On December 22, 2017, President Trump signed the Tax Cuts and Jobs Act (TCJA) into law. Included in the law, which contains the most significant changes to the taxation of corporations, individuals and passthrough entities in 31 years, are several noteworthy provisions related to taxpayers in manufacturing, distribution and retail, as highlighted below. Unless otherwise noted, these changes are effective for tax years beginning after December 31, 2017.

• Elimination of the Section 199 deduction, also commonly referred to as the domestic production activities deduction or manufacturers’ deduction — effective for tax years beginning after December 31, 2017.
• Doubling of bonus depreciation to 100% and expansion of qualified assets to include used assets — effective for assets acquired and placed in service after September 27, 2017, and before January 1, 2023. The 100% allowance is phased down by 20% per calendar year for property placed in service after December 31, 2022.
• Doubling of the Section 179 expensing limit to $1 million and an increase of the expensing phaseout threshold to $2.5 million.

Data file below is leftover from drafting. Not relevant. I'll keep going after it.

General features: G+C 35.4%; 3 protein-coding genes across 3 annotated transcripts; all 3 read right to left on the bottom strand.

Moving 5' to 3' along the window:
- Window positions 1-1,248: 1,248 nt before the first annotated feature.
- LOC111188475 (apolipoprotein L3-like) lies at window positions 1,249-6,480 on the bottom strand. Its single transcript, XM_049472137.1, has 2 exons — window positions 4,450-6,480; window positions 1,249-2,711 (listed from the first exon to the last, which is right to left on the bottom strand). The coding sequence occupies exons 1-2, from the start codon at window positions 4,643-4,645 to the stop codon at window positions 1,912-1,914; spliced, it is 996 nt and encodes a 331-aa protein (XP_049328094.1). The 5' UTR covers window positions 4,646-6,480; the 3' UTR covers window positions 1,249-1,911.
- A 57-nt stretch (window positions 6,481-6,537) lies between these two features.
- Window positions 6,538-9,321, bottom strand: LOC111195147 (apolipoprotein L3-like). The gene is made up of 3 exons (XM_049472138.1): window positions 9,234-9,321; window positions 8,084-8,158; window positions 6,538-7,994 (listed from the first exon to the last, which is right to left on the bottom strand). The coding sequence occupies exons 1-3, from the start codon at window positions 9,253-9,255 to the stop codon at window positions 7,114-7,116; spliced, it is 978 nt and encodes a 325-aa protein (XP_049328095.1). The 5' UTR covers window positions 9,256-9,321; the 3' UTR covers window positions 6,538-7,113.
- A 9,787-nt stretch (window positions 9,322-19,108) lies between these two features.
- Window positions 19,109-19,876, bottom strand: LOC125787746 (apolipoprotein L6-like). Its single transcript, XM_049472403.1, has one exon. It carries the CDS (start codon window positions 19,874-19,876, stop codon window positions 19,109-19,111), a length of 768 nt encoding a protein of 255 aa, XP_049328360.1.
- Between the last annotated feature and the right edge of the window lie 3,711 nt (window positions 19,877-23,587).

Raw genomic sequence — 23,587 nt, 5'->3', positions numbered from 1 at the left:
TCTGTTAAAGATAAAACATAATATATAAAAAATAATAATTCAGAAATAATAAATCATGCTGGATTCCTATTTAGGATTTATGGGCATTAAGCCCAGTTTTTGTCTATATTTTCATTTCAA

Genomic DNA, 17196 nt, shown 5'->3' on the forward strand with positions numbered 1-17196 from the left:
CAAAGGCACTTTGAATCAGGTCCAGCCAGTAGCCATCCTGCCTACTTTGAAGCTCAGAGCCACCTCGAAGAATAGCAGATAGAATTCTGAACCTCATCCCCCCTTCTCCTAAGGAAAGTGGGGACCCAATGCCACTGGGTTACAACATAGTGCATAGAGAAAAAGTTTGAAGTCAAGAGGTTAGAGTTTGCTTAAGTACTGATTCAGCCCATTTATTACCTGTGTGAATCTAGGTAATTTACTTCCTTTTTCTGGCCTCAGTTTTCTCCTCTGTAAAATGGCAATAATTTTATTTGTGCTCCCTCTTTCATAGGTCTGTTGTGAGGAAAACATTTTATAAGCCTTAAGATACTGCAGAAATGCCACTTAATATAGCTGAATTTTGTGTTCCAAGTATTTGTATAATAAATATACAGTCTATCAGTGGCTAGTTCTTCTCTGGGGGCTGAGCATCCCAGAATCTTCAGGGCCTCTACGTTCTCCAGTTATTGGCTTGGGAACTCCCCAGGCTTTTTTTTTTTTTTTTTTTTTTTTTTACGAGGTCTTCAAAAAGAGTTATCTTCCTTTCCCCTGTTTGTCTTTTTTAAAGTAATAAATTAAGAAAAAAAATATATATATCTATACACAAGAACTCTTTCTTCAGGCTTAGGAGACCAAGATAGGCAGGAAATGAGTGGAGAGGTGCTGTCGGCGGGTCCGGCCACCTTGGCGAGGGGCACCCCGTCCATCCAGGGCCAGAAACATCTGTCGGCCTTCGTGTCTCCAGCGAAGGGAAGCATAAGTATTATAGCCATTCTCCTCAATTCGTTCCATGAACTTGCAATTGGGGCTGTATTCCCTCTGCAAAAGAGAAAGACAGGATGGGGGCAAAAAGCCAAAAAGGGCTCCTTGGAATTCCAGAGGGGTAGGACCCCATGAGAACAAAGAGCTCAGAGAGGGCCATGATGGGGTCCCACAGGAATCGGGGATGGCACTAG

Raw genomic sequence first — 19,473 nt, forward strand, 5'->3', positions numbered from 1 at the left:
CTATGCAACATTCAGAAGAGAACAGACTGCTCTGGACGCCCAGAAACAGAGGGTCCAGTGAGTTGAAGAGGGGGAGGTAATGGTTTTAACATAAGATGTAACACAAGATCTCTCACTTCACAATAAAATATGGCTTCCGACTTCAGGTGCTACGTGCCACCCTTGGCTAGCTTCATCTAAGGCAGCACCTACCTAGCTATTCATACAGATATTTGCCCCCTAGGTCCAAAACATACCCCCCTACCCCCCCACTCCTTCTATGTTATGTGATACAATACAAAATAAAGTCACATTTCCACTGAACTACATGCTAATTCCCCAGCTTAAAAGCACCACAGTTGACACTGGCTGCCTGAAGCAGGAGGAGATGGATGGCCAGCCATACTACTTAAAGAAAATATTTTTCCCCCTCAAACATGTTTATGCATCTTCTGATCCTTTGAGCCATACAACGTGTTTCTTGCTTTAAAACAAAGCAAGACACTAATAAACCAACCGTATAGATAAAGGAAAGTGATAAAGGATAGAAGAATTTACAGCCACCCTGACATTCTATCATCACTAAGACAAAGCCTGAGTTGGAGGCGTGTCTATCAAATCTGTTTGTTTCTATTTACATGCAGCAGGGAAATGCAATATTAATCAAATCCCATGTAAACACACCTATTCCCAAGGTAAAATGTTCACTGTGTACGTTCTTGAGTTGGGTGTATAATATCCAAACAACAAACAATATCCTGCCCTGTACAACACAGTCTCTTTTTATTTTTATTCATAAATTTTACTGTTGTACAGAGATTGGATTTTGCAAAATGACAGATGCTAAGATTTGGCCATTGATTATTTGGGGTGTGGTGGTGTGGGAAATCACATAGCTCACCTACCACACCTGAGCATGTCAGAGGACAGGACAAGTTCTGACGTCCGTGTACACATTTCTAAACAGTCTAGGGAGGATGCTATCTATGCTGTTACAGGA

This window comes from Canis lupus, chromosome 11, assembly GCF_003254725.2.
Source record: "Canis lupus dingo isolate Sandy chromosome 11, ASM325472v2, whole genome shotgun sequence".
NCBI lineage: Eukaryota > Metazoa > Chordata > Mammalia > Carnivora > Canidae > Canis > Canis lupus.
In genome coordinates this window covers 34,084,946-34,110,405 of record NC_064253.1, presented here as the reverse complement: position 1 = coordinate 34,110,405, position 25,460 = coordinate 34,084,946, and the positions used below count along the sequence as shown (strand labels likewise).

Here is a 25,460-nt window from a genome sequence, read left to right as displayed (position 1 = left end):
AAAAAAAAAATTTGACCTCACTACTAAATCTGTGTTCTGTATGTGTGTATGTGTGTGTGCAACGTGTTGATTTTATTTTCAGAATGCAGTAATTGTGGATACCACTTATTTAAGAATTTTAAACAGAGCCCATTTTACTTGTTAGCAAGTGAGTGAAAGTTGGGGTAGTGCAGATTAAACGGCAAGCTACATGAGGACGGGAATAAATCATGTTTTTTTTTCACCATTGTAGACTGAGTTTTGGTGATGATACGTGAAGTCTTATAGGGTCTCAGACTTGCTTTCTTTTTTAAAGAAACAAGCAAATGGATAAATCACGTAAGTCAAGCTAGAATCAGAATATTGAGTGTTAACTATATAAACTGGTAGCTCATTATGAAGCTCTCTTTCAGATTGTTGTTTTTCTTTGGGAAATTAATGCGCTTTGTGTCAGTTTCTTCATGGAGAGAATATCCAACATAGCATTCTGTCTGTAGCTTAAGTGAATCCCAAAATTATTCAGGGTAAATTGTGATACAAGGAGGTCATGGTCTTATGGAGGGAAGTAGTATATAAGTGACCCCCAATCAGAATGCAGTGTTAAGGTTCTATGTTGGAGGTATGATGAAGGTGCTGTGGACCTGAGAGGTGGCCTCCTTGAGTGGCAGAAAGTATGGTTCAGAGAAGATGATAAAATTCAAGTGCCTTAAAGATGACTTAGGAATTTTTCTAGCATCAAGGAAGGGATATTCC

• While the R&D tax credit was retained, for tax years beginning after December 31, 2021 amounts defined as specified research or experimental expenditures are required to be capitalized and amortized ratably over a five-year period beginning with the midpoint of the taxable year in which the expenditures were paid or incurred.
• Businesses would be exempt from the requirement to maintain inventories if annual average gross receipts for the three preceding tax-years do not exceed $25 million. This provision would allow businesses to: 1) treat inventories as non-incidental materials and supplies, or 2) follow the taxpayer’s method of accounting reflected in an “applicable financial statement” for the tax year, or if the taxpayer doesn’t have an applicable financial statement for the tax year, the taxpayer’s books and records prepared in accordance with the taxpayer’s accounting procedures.
• Taxpayers who meet the $25 million gross receipts test mentioned above would also be exempt from the uniform capitalization rules found in Code Section 263A.

Please note that this is just a brief overview of some of the most significant TCJA provisions. Contact your tax advisor to learn more about how these and the other provisions of the bill will affect you in 2018 and beyond.

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